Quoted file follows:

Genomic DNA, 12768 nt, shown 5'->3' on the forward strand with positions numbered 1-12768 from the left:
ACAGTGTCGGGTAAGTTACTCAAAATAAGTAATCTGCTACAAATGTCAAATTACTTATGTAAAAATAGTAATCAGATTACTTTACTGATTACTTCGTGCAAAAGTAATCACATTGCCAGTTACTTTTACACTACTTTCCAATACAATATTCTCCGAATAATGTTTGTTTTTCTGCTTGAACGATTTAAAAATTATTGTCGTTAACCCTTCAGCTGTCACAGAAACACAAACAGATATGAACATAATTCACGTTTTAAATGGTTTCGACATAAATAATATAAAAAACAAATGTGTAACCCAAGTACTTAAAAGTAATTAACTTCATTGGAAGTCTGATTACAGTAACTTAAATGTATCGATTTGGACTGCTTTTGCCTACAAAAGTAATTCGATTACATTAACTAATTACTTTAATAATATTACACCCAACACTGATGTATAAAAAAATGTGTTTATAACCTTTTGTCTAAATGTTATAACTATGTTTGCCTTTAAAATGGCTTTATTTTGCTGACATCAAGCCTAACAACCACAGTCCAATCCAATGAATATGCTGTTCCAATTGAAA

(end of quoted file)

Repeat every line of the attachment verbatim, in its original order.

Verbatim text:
Genomic DNA, 12768 nt, shown 5'->3' on the forward strand with positions numbered 1-12768 from the left:
ACAGTGTCGGGTAAGTTACTCAAAATAAGTAATCTGCTACAAATGTCAAATTACTTATGTAAAAATAGTAATCAGATTACTTTACTGATTACTTCGTGCAAAAGTAATCACATTGCCAGTTACTTTTACACTACTTTCCAATACAATATTCTCCGAATAATGTTTGTTTTTCTGCTTGAACGATTTAAAAATTATTGTCGTTAACCCTTCAGCTGTCACAGAAACACAAACAGATATGAACATAATTCACGTTTTAAATGGTTTCGACATAAATAATATAAAAAACAAATGTGTAACCCAAGTACTTAAAAGTAATTAACTTCATTGGAAGTCTGATTACAGTAACTTAAATGTATCGATTTGGACTGCTTTTGCCTACAAAAGTAATTCGATTACATTAACTAATTACTTTAATAATATTACACCCAACACTGATGTATAAAAAAATGTGTTTATAACCTTTTGTCTAAATGTTATAACTATGTTTGCCTTTAAAATGGCTTTATTTTGCTGACATCAAGCCTAACAACCACAGTCCAATCCAATGAATATGCTGTTCCAATTGAAA